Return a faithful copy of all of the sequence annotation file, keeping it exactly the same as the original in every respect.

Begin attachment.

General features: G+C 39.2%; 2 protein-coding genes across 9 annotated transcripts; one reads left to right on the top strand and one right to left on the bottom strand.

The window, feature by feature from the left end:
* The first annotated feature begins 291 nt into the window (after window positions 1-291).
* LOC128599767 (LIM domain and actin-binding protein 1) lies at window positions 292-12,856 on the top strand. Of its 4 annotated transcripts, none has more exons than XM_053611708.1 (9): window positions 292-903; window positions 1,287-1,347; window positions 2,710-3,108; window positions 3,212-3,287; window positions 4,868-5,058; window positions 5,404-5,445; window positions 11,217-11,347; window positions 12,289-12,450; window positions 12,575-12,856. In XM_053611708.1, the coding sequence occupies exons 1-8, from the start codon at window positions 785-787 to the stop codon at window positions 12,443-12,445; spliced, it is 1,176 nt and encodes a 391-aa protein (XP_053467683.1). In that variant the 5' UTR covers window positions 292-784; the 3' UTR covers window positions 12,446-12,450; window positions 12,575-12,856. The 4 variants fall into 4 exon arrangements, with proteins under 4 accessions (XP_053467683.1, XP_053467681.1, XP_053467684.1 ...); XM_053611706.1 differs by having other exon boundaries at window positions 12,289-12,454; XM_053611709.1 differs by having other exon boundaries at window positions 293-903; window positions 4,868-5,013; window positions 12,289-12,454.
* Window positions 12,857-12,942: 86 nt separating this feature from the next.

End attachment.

General features: G+C 39.2%; 2 protein-coding genes across 9 annotated transcripts; one reads left to right on the top strand and one right to left on the bottom strand.

The window, feature by feature from the left end:
* The first annotated feature begins 291 nt into the window (after window positions 1-291).
* LOC128599767 (LIM domain and actin-binding protein 1) lies at window positions 292-12,856 on the top strand. Of its 4 annotated transcripts, none has more exons than XM_053611708.1 (9): window positions 292-903; window positions 1,287-1,347; window positions 2,710-3,108; window positions 3,212-3,287; window positions 4,868-5,058; window positions 5,404-5,445; window positions 11,217-11,347; window positions 12,289-12,450; window positions 12,575-12,856. In XM_053611708.1, the coding sequence occupies exons 1-8, from the start codon at window positions 785-787 to the stop codon at window positions 12,443-12,445; spliced, it is 1,176 nt and encodes a 391-aa protein (XP_053467683.1). In that variant the 5' UTR covers window positions 292-784; the 3' UTR covers window positions 12,446-12,450; window positions 12,575-12,856. The 4 variants fall into 4 exon arrangements, with proteins under 4 accessions (XP_053467683.1, XP_053467681.1, XP_053467684.1 ...); XM_053611706.1 differs by having other exon boundaries at window positions 12,289-12,454; XM_053611709.1 differs by having other exon boundaries at window positions 293-903; window positions 4,868-5,013; window positions 12,289-12,454.
* Window positions 12,857-12,942: 86 nt separating this feature from the next.